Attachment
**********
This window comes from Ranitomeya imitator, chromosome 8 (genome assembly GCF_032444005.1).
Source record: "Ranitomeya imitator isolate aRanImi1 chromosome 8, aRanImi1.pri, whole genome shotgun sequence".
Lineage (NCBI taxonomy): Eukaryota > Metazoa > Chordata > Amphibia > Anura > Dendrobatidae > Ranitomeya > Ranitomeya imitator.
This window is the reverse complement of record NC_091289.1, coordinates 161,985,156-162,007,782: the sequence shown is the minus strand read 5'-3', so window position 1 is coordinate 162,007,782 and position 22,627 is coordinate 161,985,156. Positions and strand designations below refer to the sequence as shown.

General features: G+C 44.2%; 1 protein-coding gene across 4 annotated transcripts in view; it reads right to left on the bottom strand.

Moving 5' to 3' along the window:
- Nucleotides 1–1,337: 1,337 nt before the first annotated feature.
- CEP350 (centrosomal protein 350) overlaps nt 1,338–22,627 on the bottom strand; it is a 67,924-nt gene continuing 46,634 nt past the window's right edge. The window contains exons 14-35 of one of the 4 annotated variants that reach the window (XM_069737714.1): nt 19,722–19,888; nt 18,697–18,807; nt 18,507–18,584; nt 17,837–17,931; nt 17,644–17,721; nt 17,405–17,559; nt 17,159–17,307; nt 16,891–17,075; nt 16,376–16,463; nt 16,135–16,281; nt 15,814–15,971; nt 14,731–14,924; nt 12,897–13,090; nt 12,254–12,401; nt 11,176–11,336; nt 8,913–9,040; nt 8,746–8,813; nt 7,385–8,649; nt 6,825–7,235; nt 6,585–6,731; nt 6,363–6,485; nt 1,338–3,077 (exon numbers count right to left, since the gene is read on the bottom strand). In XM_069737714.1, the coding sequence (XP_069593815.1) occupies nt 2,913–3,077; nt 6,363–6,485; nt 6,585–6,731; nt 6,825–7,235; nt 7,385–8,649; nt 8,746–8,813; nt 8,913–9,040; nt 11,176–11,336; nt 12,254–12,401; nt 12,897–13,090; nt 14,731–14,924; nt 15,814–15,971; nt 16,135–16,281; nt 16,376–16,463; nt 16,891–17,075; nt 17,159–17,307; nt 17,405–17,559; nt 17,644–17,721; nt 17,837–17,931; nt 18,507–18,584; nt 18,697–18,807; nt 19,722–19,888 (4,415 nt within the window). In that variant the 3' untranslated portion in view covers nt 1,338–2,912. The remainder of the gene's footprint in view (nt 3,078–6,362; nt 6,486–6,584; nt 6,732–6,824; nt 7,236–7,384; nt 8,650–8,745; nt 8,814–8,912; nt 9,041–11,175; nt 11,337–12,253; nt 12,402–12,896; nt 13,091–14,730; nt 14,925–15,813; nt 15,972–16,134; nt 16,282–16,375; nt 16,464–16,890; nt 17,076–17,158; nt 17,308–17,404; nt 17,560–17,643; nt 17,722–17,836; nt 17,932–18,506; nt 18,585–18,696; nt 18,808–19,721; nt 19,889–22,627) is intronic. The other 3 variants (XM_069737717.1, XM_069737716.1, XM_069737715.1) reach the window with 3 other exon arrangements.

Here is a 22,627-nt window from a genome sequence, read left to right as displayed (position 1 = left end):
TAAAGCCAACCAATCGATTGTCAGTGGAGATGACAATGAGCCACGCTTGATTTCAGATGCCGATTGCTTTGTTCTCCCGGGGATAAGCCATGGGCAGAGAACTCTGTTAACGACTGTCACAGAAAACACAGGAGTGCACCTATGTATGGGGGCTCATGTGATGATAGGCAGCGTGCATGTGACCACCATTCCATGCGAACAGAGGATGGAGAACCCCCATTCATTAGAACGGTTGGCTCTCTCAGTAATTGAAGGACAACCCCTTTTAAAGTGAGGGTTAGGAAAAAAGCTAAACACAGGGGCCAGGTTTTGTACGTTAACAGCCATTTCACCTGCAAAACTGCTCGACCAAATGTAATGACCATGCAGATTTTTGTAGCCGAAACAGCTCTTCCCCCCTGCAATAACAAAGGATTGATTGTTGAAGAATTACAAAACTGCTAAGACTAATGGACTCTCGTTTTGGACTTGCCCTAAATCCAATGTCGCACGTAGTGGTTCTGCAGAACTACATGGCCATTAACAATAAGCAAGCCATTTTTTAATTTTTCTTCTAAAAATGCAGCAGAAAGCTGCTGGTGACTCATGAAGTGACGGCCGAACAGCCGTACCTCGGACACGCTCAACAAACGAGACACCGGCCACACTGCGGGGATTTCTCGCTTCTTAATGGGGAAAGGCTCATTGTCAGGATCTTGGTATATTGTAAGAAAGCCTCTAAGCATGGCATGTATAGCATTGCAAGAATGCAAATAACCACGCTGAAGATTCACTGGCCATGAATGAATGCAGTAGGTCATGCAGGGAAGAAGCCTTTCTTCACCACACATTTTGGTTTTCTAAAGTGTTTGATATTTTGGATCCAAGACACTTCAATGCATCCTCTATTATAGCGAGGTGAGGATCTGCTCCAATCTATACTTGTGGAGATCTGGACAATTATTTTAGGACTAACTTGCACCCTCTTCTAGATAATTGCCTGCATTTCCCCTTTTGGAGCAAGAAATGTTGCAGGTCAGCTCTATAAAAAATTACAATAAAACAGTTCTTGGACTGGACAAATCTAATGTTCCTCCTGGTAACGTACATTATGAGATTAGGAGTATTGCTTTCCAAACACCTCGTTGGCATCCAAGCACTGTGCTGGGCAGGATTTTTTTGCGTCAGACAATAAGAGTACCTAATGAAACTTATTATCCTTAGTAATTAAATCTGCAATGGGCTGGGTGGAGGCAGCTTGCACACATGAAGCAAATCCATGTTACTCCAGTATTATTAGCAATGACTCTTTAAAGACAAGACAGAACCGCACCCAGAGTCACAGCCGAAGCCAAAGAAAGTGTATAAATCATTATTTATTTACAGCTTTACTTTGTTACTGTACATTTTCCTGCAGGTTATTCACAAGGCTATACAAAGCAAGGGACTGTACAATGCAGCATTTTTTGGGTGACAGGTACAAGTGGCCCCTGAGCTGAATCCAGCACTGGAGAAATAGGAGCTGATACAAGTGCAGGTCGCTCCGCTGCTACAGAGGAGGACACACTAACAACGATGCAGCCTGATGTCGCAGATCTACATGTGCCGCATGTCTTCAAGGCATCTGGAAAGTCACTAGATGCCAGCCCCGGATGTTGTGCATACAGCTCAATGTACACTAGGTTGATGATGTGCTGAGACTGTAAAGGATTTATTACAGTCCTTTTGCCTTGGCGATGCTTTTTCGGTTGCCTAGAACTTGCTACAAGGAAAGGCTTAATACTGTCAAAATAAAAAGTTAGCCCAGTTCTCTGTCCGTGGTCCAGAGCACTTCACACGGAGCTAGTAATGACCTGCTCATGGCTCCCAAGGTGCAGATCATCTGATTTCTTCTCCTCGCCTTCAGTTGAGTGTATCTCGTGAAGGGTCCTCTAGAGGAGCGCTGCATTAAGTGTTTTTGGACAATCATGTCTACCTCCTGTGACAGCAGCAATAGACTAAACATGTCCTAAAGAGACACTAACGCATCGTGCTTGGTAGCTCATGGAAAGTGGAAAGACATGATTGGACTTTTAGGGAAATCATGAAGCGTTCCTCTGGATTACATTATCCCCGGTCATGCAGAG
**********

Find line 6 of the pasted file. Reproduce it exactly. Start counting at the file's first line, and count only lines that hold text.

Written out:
Moving 5' to 3' along the window: